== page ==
A College Promise from Birth

Blogs, Letters & Testimonials

November 2, 2016

By Mary Nguyen Barry

What if you knew your child could go to college from the moment your baby is born? That after 18 years, the financial and educational investments that you and your child make from birth will guarantee financial support to go to college? And what if this guarantee were available to every child and every family, regardless of that child or family’s academic qualifications or economic backgrounds?

That’s a pretty bold promise to make, but is the promise that stands behind the grand vision of the newly launched “Oakland Promise.” Its cradle-to-career approach is unique – most promise programs typically don’t start until high school. It also integrates comprehensive financial and non-financial assistance at key stages in a student’s academic lifetime:

  1. Brilliant Baby: Every baby born into poverty in Oakland will have a $500 college savings account opened in his or her name.  A second savings account will also be opened for the parent, who will then have the chance to earn an additional $500 as a match to their own savings and from monetary rewards linked to actions that support the child’s healthy early development. Families will also be given parenting support and coaching in personal finance.
  1. Kindergarten to College (K2C): When a Brilliant Baby enters Kindergarten, he or she will already have a college savings and high expectations in place. Every other Oakland student entering Kindergarten will have a $100 college savings account opened in his or her name. K2C will provide a match of up to $200 to encourage families to save for their child’s college education.
  1. Future Centers: Every Oakland high school student will have access to a school-based advising center where they develop college and career plans. These “future centers” will be staffed to help students plan for college and career and support seniors applying for college, financial aid, scholarships, and internships.
  1. College Scholarships and Completion: Every student who gets accepted into college will have access to college scholarships of $1,000 to $16,000 over the course of his or her college career. Students who attend two-year and technical colleges will receive at least $1,000 per year enrolled while students who attend four-year colleges will receive up to $4,000 per year – depending on the specific arrangement with each college. Additional partnerships will be formed with nonprofits and scholarship providers to provide support to help students graduate.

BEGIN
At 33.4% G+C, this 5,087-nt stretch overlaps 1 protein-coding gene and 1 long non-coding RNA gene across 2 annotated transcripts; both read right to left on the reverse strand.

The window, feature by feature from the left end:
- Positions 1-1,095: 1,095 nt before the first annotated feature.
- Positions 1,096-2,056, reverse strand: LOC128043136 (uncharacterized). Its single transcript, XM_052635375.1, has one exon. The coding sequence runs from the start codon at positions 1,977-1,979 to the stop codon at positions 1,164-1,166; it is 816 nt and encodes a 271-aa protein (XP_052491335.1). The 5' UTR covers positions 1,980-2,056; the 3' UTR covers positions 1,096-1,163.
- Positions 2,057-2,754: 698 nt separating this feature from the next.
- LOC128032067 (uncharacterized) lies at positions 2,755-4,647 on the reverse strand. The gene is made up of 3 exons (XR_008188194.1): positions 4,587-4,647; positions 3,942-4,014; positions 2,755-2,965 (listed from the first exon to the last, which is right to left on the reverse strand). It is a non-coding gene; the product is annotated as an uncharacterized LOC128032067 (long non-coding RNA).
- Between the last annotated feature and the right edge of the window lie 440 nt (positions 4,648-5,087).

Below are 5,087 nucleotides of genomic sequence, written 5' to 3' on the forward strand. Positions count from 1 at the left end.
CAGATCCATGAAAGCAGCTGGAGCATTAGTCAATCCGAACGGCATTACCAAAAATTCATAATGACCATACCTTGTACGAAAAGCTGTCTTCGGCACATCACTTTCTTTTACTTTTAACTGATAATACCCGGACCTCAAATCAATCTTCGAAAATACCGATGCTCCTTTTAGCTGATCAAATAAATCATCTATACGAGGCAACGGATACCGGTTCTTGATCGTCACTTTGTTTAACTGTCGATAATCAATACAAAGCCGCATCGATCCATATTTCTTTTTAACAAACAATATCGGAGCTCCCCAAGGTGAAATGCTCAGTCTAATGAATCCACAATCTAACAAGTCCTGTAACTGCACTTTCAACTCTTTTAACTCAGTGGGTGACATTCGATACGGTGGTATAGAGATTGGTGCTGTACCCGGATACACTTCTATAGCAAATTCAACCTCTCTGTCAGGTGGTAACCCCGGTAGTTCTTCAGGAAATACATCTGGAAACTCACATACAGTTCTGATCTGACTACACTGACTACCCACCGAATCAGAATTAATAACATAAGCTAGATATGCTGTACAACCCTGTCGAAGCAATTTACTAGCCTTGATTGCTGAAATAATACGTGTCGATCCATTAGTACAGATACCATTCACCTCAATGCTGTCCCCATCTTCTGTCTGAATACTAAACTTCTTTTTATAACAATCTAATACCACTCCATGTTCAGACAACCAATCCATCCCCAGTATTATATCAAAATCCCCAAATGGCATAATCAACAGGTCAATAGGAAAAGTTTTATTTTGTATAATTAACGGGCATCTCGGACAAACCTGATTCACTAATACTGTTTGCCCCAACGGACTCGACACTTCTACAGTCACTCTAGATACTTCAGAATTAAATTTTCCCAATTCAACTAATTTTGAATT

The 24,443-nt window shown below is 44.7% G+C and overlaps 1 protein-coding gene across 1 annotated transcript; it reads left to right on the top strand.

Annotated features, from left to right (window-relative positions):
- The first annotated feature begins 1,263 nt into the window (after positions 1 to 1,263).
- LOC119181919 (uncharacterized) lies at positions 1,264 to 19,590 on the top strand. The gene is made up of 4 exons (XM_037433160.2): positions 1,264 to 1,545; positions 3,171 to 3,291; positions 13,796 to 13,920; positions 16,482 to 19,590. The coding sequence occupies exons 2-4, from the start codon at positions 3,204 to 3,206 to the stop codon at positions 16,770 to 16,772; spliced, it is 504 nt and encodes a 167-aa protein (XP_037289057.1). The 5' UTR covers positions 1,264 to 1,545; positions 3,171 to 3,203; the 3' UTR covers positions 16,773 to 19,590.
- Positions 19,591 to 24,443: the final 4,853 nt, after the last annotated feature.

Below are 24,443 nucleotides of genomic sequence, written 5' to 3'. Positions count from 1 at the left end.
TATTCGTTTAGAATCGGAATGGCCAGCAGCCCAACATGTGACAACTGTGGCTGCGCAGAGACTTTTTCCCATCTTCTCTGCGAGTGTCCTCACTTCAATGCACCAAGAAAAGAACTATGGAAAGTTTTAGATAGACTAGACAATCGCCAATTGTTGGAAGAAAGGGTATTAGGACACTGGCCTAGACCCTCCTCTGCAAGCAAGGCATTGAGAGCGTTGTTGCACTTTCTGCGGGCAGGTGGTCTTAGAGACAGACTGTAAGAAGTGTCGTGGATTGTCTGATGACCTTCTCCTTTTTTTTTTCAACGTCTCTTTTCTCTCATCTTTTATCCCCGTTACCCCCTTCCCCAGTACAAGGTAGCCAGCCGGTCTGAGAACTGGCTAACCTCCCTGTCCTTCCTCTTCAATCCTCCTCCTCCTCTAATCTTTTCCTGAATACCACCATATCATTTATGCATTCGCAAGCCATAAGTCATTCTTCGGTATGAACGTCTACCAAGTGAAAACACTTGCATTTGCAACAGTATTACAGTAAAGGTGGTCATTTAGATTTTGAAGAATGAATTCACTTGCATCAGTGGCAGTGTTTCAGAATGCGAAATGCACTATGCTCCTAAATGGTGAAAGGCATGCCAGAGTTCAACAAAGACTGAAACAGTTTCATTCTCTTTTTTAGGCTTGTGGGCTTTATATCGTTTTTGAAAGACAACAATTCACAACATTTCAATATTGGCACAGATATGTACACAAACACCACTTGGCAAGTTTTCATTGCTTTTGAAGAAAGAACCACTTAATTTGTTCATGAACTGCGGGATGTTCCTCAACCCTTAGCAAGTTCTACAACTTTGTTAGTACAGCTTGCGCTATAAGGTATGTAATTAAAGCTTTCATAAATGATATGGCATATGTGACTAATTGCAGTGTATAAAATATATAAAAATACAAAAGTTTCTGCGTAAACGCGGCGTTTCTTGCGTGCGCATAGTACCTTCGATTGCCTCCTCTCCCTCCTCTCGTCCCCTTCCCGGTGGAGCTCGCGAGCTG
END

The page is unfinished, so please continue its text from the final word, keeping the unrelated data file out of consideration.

What made the Oakland Promise exciting to me at last week’s 2016 PromiseNet Conference was how seamlessly it integrated two educational initiatives that have been proven to promote college enrollment and success: college savings accounts and college promise programs. The Oakland Promise was the first to my knowledge to combine the two initiatives – and more – into a comprehensive promise package from the moment a child is born.

On their own, research has found that college savings accounts improve early childhood development and future financial capability, raises students’ expectations for college, and boosts students’ academic success in middle and high school and college. Most compelling is that a low- to moderate-income or Black student with even $500 or less in savings is three times more likely to enroll in college and four times more likely to graduate than a similar student without savings.



Likewise, overall research on two longstanding universal college promise programs – the Kalamazoo Promise in Michigan and the El Dorado Promise in Arkansas – finds improved K-12 results, spanning from reduced student behavior problems and improved high school GPA for African American students in Kalamazoo and improved math and English literacy test scores in El Dorado, as well as higher college enrollment rates and Bachelor degree attainment rates.




“The opportunity is ripe to connect the two programs,” said Carl Rist from the Council for Economic Development during the 2016 PromiseNet conference, since they have overlapping goals to raise educational expectations and build financial security for college. More importantly, “the weaknesses of one can be overcome by the other,” Rist said. College savings accounts have been proven to promote parental engagement and expectations for their children’s education more than college promise programs.

Moreover, because college savings accounts can help parents and students cover costs not covered by a promise scholarship (most promise programs are limited to offsetting tuition and fee costs only), savings can help foster a sense of “shared responsibility” towards college financing as well as help college promise programs remain financially sustainable over the long run.

At a lunchtime panel, Mayor Chris Cabaldon shared that West Sacramento may be the next city to integrate the two programs in a similar comprehensive approach to Oakland if voters approve a quarter-cent general sales tax increase to, among other initiatives: (1) guarantee universal preschool; (2) establish a college savings account for every Kindergartner, (3) provide free community college tuition, and (4) provide an internship to every high school student. Cabaldon said polls place likelihood of passage at 70 percent.

We hope the voters of West Sacramento will see the value of this effort and that more of these all-encompassing promise programs will soon be on the horizon. Because while a college tuition promise for high-schoolers is appealing, a full cost college promise from Kindergarten (or birth!) is even better.